Prince Harry and Meghan will officially end their royal duties from 31 March, a spokesman for the couple has confirmed.
It comes after weeks of talks to iron out the details of how the Duke and Duchess of Sussex could step back from their roles as senior members of the royal family, as they announced they wanted to achieve financial independence.
Harry and Meghan will lose the use of the HRH titles from 1 April, and Prince Harry will be stripped of his military honours.
The pair will both keep their patronages though. The couple will continue to be known as the Duke and Duchess of Sussex, as well as by their titles – the Earl and Countess of Dumbarton and the Baron and Baroness Kilkeel.
Prince Harry will still be sixth in line to the throne.
Harry and Meghan’s positions to be reviewed in 12 months
Prince Harry will retain his ranks of Major, Lieutenant Commander, and Squadron Leader but during the trial 12 months from 1 April 2020 to the same date in 2021, his honorary positions won’t be used.
The palace won’t replace those honorary positions until the review next year. It was previously thought Princess Anne would fill in at least one of his roles.
The Sussexes will not have an office in Buckingham Palace from 1 April, though they have already made the staff redundant, in what was seen as a clear sign that they would not be returning to the UK.
Details of their new non-profit will be announced later in the year, a spokesman said.
A review of the step back will take place in a year’s time.
Harry and Meghan will return to the UK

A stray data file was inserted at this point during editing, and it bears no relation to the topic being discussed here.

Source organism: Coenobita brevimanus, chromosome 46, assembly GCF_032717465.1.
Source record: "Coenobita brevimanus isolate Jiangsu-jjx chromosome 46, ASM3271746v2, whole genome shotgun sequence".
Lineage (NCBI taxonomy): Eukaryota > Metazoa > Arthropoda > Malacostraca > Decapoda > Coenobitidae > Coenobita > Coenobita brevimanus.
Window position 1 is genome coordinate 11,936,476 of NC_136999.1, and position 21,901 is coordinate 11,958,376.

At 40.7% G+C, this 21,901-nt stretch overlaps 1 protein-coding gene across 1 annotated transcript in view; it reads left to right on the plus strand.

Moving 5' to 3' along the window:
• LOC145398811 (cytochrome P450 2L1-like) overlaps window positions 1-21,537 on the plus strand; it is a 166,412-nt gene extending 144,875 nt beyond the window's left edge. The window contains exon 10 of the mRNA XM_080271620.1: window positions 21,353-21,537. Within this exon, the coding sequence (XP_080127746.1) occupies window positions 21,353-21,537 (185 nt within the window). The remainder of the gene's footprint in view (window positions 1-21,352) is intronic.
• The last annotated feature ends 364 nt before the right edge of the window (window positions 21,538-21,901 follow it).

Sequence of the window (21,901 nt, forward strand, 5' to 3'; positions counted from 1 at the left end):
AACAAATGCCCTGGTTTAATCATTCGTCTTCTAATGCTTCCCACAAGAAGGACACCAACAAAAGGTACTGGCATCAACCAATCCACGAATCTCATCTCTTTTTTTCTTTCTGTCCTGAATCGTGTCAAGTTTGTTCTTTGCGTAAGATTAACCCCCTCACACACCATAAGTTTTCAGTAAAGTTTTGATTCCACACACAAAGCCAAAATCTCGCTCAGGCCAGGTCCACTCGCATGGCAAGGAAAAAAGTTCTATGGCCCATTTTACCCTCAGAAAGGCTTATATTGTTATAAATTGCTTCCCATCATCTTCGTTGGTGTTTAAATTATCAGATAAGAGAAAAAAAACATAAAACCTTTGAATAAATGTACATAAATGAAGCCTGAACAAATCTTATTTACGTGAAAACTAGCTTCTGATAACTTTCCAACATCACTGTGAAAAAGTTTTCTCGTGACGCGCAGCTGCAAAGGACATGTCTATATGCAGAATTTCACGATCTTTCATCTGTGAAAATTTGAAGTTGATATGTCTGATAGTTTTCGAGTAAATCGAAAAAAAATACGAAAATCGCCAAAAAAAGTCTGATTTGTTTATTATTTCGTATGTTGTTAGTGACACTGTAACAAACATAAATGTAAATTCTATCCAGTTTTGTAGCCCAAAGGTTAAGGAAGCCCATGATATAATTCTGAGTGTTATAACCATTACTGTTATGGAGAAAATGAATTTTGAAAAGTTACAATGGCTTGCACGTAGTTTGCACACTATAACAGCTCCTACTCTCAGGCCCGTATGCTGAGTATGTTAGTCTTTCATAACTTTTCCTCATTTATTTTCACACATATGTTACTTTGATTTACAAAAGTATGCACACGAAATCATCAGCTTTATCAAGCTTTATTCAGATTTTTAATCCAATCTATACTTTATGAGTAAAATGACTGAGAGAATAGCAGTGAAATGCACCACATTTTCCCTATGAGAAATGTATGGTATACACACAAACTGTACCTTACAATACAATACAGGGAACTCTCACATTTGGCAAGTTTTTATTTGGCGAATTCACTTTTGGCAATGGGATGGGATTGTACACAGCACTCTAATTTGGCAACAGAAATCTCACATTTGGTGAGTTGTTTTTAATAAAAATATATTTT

The pair look set to be in the UK regularly over the next few months, with the Duke of Sussex announcing engagements on 28 February, and 5-6 March.
Royal expert Omid Scobie said Prince Harry will be at a recording session with Jon Bon Jovi of his song Unbroken on 28 February, along with the Invictus Games Choir, which will be in aid of the foundation.
He said the pair will both be at the Endeavour Fund awards on 5 March and the Mountbatten Festival of Music at the Royal Albert Hall on 7 March.
Prince Harry will join Lewis Hamilton for the opening of the Silverstone Experience on 6 March, a museum about British motor racing and Meghan will mark International Women’s Day on 8 March.
They will be at Westminster Abbey on 9 March, to attend the Commonwealth Day Service.
Harry will be at the London Marathon at the end of April, and they will both attend the Invictus Games in May in the Netherlands.
Bosses at the National Theatre said they were not concerned about the changes, with Rufus Norris, the theatre’s artistic director, rubbishing claims there was a rift between them and the duchess, who is their royal patron.
Queen may ban Sussexes from using ‘royal’
“As the Duke and Duchess of Sussex are stepping back as senior members of the Royal Family and will work towards financial independence, use of the word ‘royal’, in this context, needed to be reviewed,” the source said.
“As part of the process to transition the Duke and Duchess of Sussex into their new chapter, planning has been well underway around the launch of their new nonprofit organisation.”
Despite the unprecedented move the couple will keep the themes of their public work – the Commonwealth, community, youth empowerment and mental health, collectively.
The couple’s spokeswoman said Harry’s priorities remain supporting the welfare of servicemen and women, conservation, sport for social development, HIV and Travalyst which works to mobilise the tourism and travel industry for social good.
For Meghan her focus remains women’s empowerment, gender equality and education.
Prince Harry and Meghan first announced their plans to “carve out a new path” in January, saying they valued the ability to make their own money and wanted to be financially independent.
With reporting by Rebecca Taylor, royal correspondent
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